SUMMARY OF INFLUENCES AND RESPONSES
THAT SHAPE THE CHARACTER OF THE
Exposed geology with rocky ridges.
Highly dissected mountains.
Cool and wet winter climate.
Dramatic temperature swings.
Winter storms that approach from the west.
Shallow soils with rock and clay.
Figure of a line graph demonstrating increase of rainfall in areas of high altitude and low temperatures.
Low Temperature = High Rainfall
High Temperature = Low Rainfall
Figure of the Anatomy of ridges:
High, dry slopes pines
Lower slopes oaks
Slash and burn grazing and
Other Ecological Influences include:
Richer soils in valleys and coves.
Fast-rushing rivers and waterfalls.
Elevations up to 6,000 feet.
Coves forested with hemlock and white pine.
Mixed oaks and hardwoods at higher elevations.
Coniferous forests at higher elevations.
Presence of baldsmountain clearings
preserved for habitat and vistas.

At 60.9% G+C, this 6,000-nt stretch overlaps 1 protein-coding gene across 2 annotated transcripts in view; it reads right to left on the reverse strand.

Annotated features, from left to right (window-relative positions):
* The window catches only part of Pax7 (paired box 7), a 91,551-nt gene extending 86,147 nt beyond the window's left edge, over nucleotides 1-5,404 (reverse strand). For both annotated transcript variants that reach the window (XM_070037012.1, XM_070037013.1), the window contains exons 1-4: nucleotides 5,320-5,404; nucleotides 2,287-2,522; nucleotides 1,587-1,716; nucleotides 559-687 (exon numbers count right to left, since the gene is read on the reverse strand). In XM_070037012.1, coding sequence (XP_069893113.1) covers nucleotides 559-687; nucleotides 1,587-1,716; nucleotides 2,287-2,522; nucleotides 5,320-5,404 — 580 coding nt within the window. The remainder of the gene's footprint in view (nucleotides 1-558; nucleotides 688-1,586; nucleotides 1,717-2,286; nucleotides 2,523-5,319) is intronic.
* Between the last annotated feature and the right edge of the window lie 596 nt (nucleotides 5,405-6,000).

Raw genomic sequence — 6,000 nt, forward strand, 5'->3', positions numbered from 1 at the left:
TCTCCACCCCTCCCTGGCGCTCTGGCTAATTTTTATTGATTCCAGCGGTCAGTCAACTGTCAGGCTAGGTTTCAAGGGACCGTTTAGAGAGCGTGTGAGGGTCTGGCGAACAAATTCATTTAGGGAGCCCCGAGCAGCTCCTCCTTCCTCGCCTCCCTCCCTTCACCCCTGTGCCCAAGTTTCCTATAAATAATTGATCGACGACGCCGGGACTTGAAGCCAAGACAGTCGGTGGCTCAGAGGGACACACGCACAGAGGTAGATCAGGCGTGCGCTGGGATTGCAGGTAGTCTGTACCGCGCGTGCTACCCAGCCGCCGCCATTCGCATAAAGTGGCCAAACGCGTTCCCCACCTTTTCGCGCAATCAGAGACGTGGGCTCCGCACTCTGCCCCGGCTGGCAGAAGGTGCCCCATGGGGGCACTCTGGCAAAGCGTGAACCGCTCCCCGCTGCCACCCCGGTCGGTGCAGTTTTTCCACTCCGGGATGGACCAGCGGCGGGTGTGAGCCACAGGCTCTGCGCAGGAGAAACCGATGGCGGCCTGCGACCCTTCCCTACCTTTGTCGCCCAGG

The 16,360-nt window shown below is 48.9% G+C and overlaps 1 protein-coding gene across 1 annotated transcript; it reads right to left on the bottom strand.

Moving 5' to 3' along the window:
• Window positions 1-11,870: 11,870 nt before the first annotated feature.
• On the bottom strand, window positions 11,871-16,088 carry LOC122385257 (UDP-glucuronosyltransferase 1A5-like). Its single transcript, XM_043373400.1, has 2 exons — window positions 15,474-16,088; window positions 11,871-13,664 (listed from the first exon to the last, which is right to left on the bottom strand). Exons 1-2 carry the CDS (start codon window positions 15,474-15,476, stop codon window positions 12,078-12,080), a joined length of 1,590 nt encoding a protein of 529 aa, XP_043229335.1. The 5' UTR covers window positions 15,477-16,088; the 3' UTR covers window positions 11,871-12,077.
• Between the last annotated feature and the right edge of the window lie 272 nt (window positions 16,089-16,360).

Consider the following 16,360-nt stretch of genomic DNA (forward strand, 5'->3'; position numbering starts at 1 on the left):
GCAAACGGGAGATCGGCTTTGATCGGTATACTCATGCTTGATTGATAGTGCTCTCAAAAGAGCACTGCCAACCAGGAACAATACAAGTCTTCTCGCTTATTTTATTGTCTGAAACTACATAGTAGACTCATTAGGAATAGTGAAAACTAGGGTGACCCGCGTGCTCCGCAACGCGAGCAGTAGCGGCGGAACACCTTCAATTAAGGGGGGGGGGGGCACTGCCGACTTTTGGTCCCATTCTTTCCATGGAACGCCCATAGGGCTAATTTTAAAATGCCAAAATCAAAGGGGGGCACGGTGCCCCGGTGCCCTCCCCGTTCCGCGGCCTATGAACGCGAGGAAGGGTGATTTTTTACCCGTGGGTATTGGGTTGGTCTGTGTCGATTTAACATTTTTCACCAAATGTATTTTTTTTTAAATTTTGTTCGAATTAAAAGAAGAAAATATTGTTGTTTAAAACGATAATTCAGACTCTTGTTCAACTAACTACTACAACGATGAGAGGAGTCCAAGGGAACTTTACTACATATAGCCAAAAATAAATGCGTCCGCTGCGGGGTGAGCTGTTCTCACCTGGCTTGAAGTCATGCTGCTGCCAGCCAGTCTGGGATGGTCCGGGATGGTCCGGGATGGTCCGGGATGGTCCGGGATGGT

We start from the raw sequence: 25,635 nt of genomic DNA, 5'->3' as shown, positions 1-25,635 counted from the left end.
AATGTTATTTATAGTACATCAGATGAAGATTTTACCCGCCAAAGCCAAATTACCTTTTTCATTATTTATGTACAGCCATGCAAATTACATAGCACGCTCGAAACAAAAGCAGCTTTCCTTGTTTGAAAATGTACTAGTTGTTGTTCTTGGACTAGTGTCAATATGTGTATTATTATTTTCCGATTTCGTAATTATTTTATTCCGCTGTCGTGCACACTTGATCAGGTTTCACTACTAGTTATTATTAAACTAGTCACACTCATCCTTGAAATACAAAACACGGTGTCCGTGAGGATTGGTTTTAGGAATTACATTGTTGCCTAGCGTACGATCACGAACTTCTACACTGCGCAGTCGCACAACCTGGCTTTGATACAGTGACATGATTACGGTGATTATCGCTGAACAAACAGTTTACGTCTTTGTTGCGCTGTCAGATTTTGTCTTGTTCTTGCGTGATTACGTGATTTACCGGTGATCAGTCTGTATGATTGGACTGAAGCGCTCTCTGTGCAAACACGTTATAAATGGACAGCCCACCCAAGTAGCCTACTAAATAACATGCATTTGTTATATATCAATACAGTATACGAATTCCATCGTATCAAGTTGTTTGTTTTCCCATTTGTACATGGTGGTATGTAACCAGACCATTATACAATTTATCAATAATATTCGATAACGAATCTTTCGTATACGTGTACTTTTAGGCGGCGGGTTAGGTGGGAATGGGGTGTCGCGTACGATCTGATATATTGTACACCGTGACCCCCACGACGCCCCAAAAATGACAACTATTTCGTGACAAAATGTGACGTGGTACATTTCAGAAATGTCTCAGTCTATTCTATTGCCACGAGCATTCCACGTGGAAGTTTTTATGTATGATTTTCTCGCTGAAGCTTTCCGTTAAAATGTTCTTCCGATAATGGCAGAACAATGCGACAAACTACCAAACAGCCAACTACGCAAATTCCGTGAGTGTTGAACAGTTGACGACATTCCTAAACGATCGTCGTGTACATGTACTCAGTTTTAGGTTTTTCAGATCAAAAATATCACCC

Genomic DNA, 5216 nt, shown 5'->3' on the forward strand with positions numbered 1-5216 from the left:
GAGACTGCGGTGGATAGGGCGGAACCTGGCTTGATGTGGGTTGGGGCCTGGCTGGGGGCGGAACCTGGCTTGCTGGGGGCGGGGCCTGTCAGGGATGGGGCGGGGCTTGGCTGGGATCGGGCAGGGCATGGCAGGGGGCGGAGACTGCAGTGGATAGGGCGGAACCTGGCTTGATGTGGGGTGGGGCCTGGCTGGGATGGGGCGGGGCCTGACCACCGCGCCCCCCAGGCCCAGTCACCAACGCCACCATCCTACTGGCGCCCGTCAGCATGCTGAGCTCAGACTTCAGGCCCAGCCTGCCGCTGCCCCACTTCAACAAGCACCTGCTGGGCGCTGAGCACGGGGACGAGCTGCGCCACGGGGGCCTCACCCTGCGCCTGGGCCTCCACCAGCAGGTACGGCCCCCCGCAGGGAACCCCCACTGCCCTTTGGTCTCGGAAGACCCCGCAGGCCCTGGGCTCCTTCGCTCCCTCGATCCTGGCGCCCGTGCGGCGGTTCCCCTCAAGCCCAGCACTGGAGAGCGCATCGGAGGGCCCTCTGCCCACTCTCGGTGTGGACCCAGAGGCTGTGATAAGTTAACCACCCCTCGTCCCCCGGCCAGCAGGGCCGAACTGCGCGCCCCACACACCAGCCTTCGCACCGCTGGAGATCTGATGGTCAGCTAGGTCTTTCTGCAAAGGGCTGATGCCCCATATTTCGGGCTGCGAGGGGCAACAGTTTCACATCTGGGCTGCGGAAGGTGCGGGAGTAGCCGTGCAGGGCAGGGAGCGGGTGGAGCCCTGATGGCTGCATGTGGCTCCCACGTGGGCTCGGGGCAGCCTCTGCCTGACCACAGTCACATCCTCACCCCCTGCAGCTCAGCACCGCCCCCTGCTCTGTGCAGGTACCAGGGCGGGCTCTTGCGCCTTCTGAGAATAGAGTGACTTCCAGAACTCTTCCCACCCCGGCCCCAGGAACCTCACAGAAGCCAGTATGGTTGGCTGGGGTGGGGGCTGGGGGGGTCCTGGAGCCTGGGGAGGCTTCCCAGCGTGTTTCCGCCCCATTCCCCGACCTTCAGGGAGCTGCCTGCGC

Limited flat land that limits potential
Figures of natural landscapes in the Upper Piedmont and in the
Ridges and valleys
Early settlers were subsistence farmers,
loggers, and frontier people.
English, German, and Scotch-Irish settlers
imported their vernacular building types.
Land ownership pattern is private in valleys
and public on ridges.
Figure of ownership of Ridges and valleys- public land occupies the ridges and private land the Valleys
Other CULTURAL INFLUENCES:
Logs were a favored building material well into
the 20th century.
CCC legacy of rustic-style lodges and
recreation facilities is seen.
Small towns are more common than big cities.
Early rural settlers preferred coves or
hollows as home sites.
Figures of the following:
English stone house
Rural piedmont homestead
CCC rustic pavilion